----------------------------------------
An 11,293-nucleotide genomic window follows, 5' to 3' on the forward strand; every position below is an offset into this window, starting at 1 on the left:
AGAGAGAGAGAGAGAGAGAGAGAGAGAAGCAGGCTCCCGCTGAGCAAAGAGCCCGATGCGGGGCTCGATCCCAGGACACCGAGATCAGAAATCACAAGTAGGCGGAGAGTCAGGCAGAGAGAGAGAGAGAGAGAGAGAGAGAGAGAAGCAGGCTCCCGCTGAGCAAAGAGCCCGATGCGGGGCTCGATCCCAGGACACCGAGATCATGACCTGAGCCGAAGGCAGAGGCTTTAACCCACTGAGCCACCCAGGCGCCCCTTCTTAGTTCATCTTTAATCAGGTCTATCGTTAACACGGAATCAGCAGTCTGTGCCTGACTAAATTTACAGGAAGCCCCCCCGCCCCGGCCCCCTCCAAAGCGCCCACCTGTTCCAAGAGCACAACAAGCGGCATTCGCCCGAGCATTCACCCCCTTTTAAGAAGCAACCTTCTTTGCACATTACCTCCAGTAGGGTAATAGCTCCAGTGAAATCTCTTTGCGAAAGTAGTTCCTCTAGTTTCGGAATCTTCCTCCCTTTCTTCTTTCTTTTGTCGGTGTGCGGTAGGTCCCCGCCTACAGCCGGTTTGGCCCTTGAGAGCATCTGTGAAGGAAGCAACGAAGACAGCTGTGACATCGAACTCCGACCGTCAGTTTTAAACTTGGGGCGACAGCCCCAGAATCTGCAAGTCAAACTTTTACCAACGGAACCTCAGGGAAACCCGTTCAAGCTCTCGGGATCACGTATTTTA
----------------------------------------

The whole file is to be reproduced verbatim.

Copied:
An 11,293-nucleotide genomic window follows, 5' to 3' on the forward strand; every position below is an offset into this window, starting at 1 on the left:
AGAGAGAGAGAGAGAGAGAGAGAGAGAAGCAGGCTCCCGCTGAGCAAAGAGCCCGATGCGGGGCTCGATCCCAGGACACCGAGATCAGAAATCACAAGTAGGCGGAGAGTCAGGCAGAGAGAGAGAGAGAGAGAGAGAGAGAGAGAAGCAGGCTCCCGCTGAGCAAAGAGCCCGATGCGGGGCTCGATCCCAGGACACCGAGATCATGACCTGAGCCGAAGGCAGAGGCTTTAACCCACTGAGCCACCCAGGCGCCCCTTCTTAGTTCATCTTTAATCAGGTCTATCGTTAACACGGAATCAGCAGTCTGTGCCTGACTAAATTTACAGGAAGCCCCCCCGCCCCGGCCCCCTCCAAAGCGCCCACCTGTTCCAAGAGCACAACAAGCGGCATTCGCCCGAGCATTCACCCCCTTTTAAGAAGCAACCTTCTTTGCACATTACCTCCAGTAGGGTAATAGCTCCAGTGAAATCTCTTTGCGAAAGTAGTTCCTCTAGTTTCGGAATCTTCCTCCCTTTCTTCTTTCTTTTGTCGGTGTGCGGTAGGTCCCCGCCTACAGCCGGTTTGGCCCTTGAGAGCATCTGTGAAGGAAGCAACGAAGACAGCTGTGACATCGAACTCCGACCGTCAGTTTTAAACTTGGGGCGACAGCCCCAGAATCTGCAAGTCAAACTTTTACCAACGGAACCTCAGGGAAACCCGTTCAAGCTCTCGGGATCACGTATTTTA